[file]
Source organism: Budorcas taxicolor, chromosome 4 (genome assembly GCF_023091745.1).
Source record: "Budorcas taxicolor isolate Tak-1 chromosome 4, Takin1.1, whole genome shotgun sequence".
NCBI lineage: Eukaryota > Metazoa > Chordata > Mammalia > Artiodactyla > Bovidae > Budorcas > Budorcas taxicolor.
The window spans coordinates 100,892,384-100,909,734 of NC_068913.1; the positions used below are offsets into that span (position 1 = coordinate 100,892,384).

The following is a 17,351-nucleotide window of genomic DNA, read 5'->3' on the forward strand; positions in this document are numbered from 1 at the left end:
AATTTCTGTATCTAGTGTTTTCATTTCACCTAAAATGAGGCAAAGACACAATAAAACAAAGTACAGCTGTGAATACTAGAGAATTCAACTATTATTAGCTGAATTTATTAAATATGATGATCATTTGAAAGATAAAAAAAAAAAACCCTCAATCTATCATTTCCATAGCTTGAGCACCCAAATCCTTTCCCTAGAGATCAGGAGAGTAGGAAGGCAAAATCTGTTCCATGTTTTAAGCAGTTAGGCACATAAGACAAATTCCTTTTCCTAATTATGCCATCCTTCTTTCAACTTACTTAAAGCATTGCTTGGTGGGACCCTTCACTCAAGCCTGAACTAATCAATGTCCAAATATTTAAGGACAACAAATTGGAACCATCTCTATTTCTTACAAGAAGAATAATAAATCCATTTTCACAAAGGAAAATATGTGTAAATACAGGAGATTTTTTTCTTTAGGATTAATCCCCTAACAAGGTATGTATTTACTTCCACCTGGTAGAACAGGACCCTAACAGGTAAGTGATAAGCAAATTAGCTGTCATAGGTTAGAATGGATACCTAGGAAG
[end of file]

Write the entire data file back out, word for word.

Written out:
Source organism: Budorcas taxicolor, chromosome 4 (genome assembly GCF_023091745.1).
Source record: "Budorcas taxicolor isolate Tak-1 chromosome 4, Takin1.1, whole genome shotgun sequence".
NCBI lineage: Eukaryota > Metazoa > Chordata > Mammalia > Artiodactyla > Bovidae > Budorcas > Budorcas taxicolor.
The window spans coordinates 100,892,384-100,909,734 of NC_068913.1; the positions used below are offsets into that span (position 1 = coordinate 100,892,384).

The following is a 17,351-nucleotide window of genomic DNA, read 5'->3' on the forward strand; positions in this document are numbered from 1 at the left end:
AATTTCTGTATCTAGTGTTTTCATTTCACCTAAAATGAGGCAAAGACACAATAAAACAAAGTACAGCTGTGAATACTAGAGAATTCAACTATTATTAGCTGAATTTATTAAATATGATGATCATTTGAAAGATAAAAAAAAAAAACCCTCAATCTATCATTTCCATAGCTTGAGCACCCAAATCCTTTCCCTAGAGATCAGGAGAGTAGGAAGGCAAAATCTGTTCCATGTTTTAAGCAGTTAGGCACATAAGACAAATTCCTTTTCCTAATTATGCCATCCTTCTTTCAACTTACTTAAAGCATTGCTTGGTGGGACCCTTCACTCAAGCCTGAACTAATCAATGTCCAAATATTTAAGGACAACAAATTGGAACCATCTCTATTTCTTACAAGAAGAATAATAAATCCATTTTCACAAAGGAAAATATGTGTAAATACAGGAGATTTTTTTCTTTAGGATTAATCCCCTAACAAGGTATGTATTTACTTCCACCTGGTAGAACAGGACCCTAACAGGTAAGTGATAAGCAAATTAGCTGTCATAGGTTAGAATGGATACCTAGGAAG